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Steve Stricker is stoked for U.S. Open

Steve Stricker 45 calls Olympic Club site 2012 U.S. Open “one my favorite courses.” | Scott Halleran~Getty Images

Steve Stricker, 45, calls the Olympic Club, site of the 2012 U.S. Open, “one of my favorite courses.” | Scott Halleran~Getty Images

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Updated: July 8, 2012 6:59PM



SILVIS, Ill. — One-half of a successful Ryder Cup/President’s Cup pairing, Steve Stricker is glad to see that the other half, Tiger Woods, is roaring again.

“Very good for the Tour,’’ Stricker said when I asked him about Woods’ victory Sunday at the Memorial, a tournament Stricker won a year ago. “[When] he’s on the front page of the sports page, it brings so much attention to our sport. It’s definitely a good thing.’’

With the U.S. Open starting one week from today, the next question is whether Stricker also is ready to make some noise at the Olympic Club in San Francisco. He finished fifth the last time the Open was played there in 1998, and he was taking notes while paired the final day with Lee Janzen, who earned his second Open title.

“It’s a great test, one of my favorite courses,’’ said Stricker, who logged some rounds at Olympic when he and Mike Small anchored the Illini golf team in the late ’80s. “[Our] coach was from the California area, and we were able to play there during one of our spring breaks. It’s just a great, traditional, old‑style golf course. There’s only one fairway bunker and no water hazards on the course. It’s just right in front of you, tough as can be. A lot of little movements off the tee where fairways are maybe sloping in a direction where it’s very difficult to keep it in the fairway, and of course the USGA will have the rough up, the greens fast.’’

In a sport as competitive as golf, Stricker isn’t exactly in a slump. But the Madison, Wis., resident is 45 — and he hasn’t been putting well, which always has been a big key to his success.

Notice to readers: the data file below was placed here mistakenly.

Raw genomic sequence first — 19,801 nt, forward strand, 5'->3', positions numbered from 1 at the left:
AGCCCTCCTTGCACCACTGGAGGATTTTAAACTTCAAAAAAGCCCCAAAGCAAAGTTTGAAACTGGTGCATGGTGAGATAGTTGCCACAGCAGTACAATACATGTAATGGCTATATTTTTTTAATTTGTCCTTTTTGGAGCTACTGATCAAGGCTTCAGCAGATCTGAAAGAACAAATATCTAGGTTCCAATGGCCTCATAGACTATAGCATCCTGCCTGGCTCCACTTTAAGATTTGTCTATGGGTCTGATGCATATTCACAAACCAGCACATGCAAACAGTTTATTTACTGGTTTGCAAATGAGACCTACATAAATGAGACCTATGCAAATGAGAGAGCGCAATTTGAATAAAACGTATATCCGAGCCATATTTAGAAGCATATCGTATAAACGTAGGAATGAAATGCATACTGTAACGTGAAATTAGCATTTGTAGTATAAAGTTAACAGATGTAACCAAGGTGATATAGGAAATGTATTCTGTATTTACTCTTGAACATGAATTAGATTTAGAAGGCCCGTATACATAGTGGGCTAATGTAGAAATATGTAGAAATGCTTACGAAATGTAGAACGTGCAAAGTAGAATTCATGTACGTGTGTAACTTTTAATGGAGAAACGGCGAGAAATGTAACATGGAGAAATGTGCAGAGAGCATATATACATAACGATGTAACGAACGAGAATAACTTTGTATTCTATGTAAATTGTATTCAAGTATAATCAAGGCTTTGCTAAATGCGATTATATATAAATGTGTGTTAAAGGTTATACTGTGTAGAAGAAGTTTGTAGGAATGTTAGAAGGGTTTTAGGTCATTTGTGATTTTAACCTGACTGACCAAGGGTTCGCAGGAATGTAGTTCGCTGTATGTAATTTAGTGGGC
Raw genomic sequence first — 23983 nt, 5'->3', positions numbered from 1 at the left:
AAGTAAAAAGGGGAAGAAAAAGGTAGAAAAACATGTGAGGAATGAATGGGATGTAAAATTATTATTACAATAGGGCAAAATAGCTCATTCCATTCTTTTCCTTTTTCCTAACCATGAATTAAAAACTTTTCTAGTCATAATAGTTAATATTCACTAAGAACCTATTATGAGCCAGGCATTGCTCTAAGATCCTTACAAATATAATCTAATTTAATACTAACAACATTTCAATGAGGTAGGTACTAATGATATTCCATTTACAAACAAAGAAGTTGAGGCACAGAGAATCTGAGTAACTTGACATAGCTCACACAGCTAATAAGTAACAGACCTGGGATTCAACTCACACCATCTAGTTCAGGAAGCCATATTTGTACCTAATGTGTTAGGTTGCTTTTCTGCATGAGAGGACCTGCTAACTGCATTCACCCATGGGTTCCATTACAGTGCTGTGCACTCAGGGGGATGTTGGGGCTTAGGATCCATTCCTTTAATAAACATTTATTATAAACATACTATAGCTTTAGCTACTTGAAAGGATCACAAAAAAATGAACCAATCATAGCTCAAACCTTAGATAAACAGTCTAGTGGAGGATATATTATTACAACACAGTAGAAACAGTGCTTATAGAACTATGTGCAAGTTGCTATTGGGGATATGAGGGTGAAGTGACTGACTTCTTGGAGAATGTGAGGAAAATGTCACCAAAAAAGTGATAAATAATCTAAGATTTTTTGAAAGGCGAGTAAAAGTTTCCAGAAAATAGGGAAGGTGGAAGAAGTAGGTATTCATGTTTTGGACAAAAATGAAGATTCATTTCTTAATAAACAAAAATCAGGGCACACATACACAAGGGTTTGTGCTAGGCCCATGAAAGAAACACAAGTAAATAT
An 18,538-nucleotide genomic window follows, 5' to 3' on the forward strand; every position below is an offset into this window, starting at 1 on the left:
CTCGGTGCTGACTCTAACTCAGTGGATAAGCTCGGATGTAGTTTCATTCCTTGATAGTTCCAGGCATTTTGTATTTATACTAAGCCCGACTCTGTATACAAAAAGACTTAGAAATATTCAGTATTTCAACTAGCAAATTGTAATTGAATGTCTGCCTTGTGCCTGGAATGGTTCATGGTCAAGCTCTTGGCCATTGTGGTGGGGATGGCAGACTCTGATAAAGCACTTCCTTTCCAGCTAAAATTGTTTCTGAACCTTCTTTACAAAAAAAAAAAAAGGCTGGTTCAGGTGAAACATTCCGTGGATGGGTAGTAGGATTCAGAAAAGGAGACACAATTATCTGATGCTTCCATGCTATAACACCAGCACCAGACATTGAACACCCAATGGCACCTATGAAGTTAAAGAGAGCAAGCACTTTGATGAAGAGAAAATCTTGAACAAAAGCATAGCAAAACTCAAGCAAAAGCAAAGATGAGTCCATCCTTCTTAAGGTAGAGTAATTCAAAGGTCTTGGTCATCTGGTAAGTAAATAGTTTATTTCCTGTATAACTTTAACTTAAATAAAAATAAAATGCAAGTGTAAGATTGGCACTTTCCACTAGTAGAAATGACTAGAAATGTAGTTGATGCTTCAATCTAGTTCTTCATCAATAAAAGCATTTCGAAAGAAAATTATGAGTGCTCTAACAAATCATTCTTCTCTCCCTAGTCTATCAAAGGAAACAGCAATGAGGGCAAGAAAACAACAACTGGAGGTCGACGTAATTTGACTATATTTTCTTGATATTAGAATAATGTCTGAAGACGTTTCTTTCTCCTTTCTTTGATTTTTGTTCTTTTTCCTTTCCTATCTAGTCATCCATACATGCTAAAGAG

He also has dealt with a herniated disc in his neck since early 2011. But Stricker said the injury is under control and pronounced himself ready for an upcoming busy stretch that will include the U.S. and British Opens.

In between those majors, he also will try to carve his place in history by winning the John Deere Classic in the Quad Cities on July 12-15 for the fourth time in a row. Since Gene Sarazen won the Miami Open for the fourth time in 1930, only one player has won a tournament four consecutive times.

That would be Woods, who has done it twice — at Bay Hill in 2000-03 and San Diego in 2005-08.

“It’s a unique opportunity,’’ Stricker said. “Just to win a golf tournament is hard, let alone four times in a row. But I’m excited about the challenge. I thought about it at the beginning of the year. I’m a deer hunter. To get a trophy with a deer on there, that’s pretty cool.’’

The most-troubling aspect of Stricker’s fall-off is that his legendary putter — Woods has sought Stricker’s advice on flat-stick use — has betrayed him. While finishing 50th at the Memorial last week, he missed 10 putts from inside 8 1/2 feet. Once automatic, he ranks 142nd on 3-to-5-foot putts.

“I’ve got some work to do in that [putting] department. I’m really struggling with it,’’ said Stricker, who’s tinkering with his setup, grip pressure and even pondering some bigger putting changes.

Stricker wouldn’t be the first pro to see his putting stroke desert him in his mid-40s. He also knows he’ll be a bucking a bigger trend, the longer he goes without a major win.

“It’s not life or death,’’ he said. “I’m 45, so that window of opportunity is dwindling. I realize where I’m at. I also realize I’ve played some great golf over the last 5-6 years, won a lot of tournaments. That gives me the confidence that I could still do it. I just have to put four good rounds together, get the putter going a little bit, see what happens.’’



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